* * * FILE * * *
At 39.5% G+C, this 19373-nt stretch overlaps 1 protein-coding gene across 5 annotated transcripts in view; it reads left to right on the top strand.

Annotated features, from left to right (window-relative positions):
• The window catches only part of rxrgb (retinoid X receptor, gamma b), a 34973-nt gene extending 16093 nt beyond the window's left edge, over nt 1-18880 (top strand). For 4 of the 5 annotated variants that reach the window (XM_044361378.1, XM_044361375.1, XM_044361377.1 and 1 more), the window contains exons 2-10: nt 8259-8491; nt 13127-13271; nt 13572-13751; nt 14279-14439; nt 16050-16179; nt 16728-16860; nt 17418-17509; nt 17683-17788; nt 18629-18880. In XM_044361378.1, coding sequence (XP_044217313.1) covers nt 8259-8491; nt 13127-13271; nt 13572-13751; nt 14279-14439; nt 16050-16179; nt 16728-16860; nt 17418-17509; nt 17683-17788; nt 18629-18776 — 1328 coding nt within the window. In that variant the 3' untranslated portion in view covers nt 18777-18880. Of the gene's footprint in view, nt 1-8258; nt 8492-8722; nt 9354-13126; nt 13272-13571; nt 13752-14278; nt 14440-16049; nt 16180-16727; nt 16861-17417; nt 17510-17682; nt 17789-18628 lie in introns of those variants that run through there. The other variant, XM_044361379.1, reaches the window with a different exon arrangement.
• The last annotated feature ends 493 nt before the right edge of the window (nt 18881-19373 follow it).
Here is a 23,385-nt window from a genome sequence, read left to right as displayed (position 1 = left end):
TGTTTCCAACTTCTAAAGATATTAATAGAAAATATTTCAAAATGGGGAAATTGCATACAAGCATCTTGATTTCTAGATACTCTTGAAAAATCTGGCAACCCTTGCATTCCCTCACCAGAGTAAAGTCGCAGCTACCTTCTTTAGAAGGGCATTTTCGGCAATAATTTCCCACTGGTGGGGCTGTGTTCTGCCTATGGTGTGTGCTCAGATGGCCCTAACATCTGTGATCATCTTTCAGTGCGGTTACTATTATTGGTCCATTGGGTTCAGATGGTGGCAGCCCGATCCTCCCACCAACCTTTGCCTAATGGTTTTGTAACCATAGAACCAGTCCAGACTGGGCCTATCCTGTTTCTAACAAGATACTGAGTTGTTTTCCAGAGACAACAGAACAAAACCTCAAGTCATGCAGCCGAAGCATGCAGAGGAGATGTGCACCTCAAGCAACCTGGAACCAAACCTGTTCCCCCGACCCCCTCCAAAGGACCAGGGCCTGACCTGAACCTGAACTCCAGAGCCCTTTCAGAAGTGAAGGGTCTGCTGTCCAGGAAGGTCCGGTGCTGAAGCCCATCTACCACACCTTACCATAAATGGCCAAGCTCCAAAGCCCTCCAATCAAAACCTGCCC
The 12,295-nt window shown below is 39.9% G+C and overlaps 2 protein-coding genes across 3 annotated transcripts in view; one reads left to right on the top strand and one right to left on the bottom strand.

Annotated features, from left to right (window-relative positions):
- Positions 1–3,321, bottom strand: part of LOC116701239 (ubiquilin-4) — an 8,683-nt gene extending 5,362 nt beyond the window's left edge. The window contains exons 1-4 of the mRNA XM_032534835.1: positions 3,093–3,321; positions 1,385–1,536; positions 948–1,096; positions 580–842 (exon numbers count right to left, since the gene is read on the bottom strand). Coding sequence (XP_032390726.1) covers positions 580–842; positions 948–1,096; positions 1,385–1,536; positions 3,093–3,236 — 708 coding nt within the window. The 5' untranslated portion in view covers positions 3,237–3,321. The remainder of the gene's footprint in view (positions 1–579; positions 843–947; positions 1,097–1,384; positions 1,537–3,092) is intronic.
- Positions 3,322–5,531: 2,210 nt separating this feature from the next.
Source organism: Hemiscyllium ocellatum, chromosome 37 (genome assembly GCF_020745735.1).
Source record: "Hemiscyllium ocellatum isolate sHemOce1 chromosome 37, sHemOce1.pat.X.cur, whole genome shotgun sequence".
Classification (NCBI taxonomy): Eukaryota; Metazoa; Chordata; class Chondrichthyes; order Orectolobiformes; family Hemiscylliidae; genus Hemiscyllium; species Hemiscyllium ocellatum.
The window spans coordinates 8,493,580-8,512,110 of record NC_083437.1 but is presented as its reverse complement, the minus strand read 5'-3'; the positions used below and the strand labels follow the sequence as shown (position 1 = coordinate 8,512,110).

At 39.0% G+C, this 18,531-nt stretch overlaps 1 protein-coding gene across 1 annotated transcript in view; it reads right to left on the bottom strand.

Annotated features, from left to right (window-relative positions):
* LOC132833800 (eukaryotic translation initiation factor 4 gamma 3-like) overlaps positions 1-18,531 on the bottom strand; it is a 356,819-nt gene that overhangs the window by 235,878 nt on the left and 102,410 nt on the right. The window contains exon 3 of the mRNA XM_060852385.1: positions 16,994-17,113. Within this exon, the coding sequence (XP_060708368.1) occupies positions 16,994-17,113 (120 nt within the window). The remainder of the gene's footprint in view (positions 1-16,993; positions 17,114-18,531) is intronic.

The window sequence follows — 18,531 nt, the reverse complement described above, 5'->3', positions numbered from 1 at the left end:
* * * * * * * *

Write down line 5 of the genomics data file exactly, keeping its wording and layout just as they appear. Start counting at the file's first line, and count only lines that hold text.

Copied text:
Here is a 23,385-nt window from a genome sequence, read left to right as displayed (position 1 = left end):